Since the end of the crisis, the better part of 7 years, bad economic news sent risk assets rallying. Investors were trained by the world’s central banks that bad news meant that there was an increased chance of the banks bringing more punch to the party. Even last year, this type of Pavlovian response to bad data continued because bad data decreased the likelihood that the Fed would tighten and left a sliver of hope that they might join the rest of the world and go back to an easing policy stance.

Few economic releases are more anticipated than the monthly release of US jobs data. And just like every other data point released, the jobs data is evaluated as good or bad based on how it comes in versus the expectations.

The fact that a jobs report that crushed expectations couldn’t even rally the S&P that was down almost 5% for the week is a very telling sign into investors' mindset. This type of anecdotal information flies in the face of what the crowd believes and that is generally overlooked by everyone else can provide you with a better picture of the present, and that clearer picture of the present gives you an edge over other market participants.

 

Play The Weirdness

A market that I have liked on the SHORT side for the last 4 months is US Small Caps, specifically iShares Russell 2000 Market Index (NYSE: IWM), the exchange traded fund that mirrors the Russell 2000 index.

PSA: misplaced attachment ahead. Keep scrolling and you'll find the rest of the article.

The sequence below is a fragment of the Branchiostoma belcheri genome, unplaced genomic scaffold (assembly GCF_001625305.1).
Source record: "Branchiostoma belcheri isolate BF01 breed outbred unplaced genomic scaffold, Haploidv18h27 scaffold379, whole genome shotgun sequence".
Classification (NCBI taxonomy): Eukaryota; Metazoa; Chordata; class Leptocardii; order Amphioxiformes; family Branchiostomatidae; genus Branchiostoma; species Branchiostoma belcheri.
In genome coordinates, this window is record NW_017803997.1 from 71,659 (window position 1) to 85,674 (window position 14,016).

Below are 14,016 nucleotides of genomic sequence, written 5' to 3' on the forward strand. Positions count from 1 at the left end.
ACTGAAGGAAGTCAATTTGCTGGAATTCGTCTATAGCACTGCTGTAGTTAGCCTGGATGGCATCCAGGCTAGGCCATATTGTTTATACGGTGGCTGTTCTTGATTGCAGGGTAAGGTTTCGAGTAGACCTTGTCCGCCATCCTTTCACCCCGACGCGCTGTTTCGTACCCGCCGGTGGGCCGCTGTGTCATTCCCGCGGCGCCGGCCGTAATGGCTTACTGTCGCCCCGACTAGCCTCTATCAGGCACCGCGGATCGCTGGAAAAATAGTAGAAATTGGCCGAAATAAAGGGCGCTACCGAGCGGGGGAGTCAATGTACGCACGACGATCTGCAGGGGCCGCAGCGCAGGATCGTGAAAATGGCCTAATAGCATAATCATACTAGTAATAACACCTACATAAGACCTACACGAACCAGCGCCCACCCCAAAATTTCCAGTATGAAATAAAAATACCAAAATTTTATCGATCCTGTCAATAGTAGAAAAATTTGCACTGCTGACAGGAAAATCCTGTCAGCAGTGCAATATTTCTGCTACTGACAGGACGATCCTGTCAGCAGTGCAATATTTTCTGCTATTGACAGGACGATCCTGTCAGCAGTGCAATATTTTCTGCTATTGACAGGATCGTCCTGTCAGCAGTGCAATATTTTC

Fundamentally,  US growth has been slowing and I know that global growth is slowing. US small caps significantly underperform other areas of the equity market with that type of fundamental backdrop.

From a quantitative perspective, IWM has been making a series of lower highs and lower lows since last June. It made an attempt to breakout of this downtrend in November but was unable to do so, resuming its slide in the last month of 2015.

The fundamental and quantitative factors are both favoring a SHORT in IWM.

Friday’s loss pushed IWM below a significant price level at $107, which can now act as a risk price if you’re inclined to initiate a SHORT trade idea. In decision making, uncorrelated inputs are more useful, but they take more cognitive work to process.

We naturally tend towards information that confirms our biases for a particular market or economy. The real edge over other investors comes from being able to do the work that others are unwilling or incapable of doing.